The Trump administration’s new budget is fake news.
That isn’t because it fails to live up to its grandiose title: “A Budget for a Better America: Promises Kept. Taxpayers First.” Nor is it a function of any particular defect, though no doubt there are plenty.
Rather, it is simply a reflection of what our budget process has become: all messaging, no planning.
The college admissions bribery scandal revealed serious moral failings of its participants and has sparked a much-needed appraisal of admissions practices at elite institutions.
But the scheme should also prompt a review of how the ringleader was able to operate at a large, fraudulent charitable organization unchecked for at least 6 years.
The whole scheme should have been uncovered and stopped earlier—and would have been— had tax authorities done even a cursory review of the purported charity’s activities, which are clearly detailed in publicly-available tax filings. The IRS should step up review of tax-exempt organizations and Congress should rebuff recent proposals that would free charities from reporting, confidentially, the sources of their funds .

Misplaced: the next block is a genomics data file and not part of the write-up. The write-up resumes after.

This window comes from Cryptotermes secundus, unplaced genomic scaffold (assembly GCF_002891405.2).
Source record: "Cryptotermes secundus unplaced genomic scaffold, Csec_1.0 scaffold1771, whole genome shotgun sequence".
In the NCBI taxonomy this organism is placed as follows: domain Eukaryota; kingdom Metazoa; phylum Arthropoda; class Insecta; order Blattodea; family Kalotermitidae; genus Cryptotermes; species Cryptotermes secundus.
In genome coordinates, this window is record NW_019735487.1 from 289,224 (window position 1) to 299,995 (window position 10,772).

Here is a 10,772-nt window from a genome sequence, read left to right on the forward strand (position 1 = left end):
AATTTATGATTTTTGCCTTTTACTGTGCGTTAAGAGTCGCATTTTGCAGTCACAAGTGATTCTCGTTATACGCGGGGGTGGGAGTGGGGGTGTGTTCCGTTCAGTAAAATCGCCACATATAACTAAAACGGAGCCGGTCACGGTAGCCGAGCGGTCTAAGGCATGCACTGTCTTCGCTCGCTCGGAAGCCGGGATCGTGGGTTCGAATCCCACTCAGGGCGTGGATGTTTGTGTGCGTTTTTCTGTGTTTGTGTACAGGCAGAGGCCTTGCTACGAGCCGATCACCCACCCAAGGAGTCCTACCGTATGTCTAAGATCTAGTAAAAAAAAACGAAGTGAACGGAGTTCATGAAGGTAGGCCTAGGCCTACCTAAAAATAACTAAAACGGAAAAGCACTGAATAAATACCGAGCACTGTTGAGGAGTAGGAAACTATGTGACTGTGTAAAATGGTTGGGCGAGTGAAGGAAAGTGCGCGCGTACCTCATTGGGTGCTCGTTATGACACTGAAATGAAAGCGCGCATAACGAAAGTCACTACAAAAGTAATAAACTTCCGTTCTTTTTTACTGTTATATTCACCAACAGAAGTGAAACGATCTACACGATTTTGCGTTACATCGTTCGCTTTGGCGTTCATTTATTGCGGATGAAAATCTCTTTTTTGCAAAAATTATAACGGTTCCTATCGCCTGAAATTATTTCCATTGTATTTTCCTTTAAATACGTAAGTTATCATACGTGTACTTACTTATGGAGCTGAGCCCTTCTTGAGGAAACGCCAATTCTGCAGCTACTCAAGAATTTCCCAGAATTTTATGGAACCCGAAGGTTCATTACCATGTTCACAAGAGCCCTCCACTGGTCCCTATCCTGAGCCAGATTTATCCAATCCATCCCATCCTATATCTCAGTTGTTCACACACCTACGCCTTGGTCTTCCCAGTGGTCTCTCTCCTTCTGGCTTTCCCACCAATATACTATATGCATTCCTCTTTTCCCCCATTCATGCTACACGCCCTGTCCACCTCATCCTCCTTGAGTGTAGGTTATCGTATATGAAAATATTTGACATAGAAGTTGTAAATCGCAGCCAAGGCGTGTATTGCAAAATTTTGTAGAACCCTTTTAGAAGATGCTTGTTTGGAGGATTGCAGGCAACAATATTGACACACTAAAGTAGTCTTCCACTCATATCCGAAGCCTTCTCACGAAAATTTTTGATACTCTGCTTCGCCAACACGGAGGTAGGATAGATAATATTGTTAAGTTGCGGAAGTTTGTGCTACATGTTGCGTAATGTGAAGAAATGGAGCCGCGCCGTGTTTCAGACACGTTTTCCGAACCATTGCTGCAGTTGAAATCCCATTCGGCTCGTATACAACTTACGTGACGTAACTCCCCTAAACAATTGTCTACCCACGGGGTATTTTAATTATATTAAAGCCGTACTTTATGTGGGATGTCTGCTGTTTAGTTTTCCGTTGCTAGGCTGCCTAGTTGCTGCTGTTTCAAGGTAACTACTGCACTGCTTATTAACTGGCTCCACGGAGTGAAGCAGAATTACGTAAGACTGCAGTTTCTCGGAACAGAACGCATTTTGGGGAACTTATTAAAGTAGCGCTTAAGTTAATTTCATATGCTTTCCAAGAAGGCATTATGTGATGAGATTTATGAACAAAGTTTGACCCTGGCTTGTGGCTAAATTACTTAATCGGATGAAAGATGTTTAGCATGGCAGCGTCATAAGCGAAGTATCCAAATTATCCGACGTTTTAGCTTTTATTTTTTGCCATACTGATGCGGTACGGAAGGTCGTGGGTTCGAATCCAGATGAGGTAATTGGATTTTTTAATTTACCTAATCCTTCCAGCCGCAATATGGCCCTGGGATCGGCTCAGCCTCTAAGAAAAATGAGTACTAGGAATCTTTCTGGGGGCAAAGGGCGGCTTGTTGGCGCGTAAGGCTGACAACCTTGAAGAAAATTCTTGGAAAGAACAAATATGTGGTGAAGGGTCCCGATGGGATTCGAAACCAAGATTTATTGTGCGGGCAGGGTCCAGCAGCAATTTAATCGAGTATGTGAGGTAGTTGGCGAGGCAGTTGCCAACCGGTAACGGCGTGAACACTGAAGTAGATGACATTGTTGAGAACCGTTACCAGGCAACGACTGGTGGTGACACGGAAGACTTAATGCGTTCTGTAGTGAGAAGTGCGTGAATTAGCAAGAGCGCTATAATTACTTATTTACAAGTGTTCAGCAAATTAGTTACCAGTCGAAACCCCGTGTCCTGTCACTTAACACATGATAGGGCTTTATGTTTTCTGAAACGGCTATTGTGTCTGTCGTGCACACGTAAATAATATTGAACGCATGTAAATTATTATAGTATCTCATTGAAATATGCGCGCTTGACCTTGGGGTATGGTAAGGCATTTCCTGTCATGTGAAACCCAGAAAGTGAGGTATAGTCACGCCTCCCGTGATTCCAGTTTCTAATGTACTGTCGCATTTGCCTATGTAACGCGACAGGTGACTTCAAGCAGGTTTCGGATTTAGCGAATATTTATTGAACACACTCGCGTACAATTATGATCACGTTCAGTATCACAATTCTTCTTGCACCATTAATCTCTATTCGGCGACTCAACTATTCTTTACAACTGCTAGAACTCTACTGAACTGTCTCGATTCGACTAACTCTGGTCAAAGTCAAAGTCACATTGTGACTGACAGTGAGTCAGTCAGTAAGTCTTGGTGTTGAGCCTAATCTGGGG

A key criminal element of the conspiracy was the use of a charitable organization to funnel and launder the bribes.
On the surface, Nassau County is a wealthy and thriving suburban enclave in New York City’s backyard.
Home to 1.4 million people and one of two independent counties on Long Island, it’s the picture of community well-being: The area is relatively safe, the unemployment rate is fairly low and most people have health coverage. In U.S. News’ 2019 Healthiest Communities rankings – a project evaluating nearly 3,000 counties across myriad measures of health, housing, economy and more – Nassau County places 96th overall.
That’s the Nassau County many residents know. But further scrutiny reveals stark disparities at the ZIP code level, making it clear that health challenges traditionally thought of as city problems – like pollution, poverty and access to care – can transcend city limits and spill over into suburban rings.